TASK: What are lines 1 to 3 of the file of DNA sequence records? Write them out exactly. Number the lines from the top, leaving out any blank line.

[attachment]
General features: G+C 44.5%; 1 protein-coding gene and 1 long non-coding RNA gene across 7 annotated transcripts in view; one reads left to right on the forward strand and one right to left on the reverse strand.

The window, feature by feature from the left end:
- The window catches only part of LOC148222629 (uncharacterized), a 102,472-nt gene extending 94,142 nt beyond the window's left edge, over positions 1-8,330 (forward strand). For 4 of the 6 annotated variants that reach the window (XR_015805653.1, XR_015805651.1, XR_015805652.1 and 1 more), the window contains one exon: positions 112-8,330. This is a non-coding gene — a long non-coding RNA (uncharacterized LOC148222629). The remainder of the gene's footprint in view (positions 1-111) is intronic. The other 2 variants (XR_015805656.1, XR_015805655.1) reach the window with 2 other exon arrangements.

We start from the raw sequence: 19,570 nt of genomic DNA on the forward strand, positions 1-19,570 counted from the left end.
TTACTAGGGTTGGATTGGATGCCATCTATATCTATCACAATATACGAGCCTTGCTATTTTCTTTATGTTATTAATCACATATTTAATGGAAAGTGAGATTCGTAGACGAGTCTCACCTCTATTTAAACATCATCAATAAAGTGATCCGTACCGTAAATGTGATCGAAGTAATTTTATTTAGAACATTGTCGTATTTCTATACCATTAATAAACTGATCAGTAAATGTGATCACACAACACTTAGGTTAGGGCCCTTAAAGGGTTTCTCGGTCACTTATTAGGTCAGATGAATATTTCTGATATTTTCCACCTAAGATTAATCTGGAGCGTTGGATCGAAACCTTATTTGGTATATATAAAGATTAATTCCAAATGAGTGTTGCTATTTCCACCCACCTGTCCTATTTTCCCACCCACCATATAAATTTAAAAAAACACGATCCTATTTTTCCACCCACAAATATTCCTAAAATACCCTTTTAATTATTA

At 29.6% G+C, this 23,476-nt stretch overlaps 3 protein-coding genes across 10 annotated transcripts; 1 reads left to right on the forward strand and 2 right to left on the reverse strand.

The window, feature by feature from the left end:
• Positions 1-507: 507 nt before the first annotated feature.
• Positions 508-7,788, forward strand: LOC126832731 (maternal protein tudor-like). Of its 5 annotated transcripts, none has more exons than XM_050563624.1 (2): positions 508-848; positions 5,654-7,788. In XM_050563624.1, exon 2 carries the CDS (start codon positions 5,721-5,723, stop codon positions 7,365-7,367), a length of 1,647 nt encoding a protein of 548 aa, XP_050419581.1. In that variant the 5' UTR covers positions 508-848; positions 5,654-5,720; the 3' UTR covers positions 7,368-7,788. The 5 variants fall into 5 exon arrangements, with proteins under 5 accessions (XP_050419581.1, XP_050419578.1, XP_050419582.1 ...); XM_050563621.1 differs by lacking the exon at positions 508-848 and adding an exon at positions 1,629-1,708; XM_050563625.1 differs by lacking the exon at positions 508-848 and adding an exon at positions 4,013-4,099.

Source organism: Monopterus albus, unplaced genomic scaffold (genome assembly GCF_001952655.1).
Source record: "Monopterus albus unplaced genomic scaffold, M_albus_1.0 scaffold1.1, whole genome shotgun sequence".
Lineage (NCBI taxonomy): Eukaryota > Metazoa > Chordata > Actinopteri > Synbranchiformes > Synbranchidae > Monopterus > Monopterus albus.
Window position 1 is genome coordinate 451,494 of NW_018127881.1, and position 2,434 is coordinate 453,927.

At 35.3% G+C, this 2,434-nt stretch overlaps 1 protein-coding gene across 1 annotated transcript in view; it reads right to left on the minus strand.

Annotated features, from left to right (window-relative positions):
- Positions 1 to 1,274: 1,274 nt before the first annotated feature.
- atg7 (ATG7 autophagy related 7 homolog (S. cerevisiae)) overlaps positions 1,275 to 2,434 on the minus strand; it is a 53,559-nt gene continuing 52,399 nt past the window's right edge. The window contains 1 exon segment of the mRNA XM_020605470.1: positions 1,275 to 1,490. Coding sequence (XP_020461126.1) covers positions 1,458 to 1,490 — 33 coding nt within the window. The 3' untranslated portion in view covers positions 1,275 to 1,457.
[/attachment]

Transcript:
General features: G+C 44.5%; 1 protein-coding gene and 1 long non-coding RNA gene across 7 annotated transcripts in view; one reads left to right on the forward strand and one right to left on the reverse strand.

The window, feature by feature from the left end:
- The window catches only part of LOC148222629 (uncharacterized), a 102,472-nt gene extending 94,142 nt beyond the window's left edge, over positions 1-8,330 (forward strand). For 4 of the 6 annotated variants that reach the window (XR_015805653.1, XR_015805651.1, XR_015805652.1 and 1 more), the window contains one exon: positions 112-8,330. This is a non-coding gene — a long non-coding RNA (uncharacterized LOC148222629). The remainder of the gene's footprint in view (positions 1-111) is intronic. The other 2 variants (XR_015805656.1, XR_015805655.1) reach the window with 2 other exon arrangements.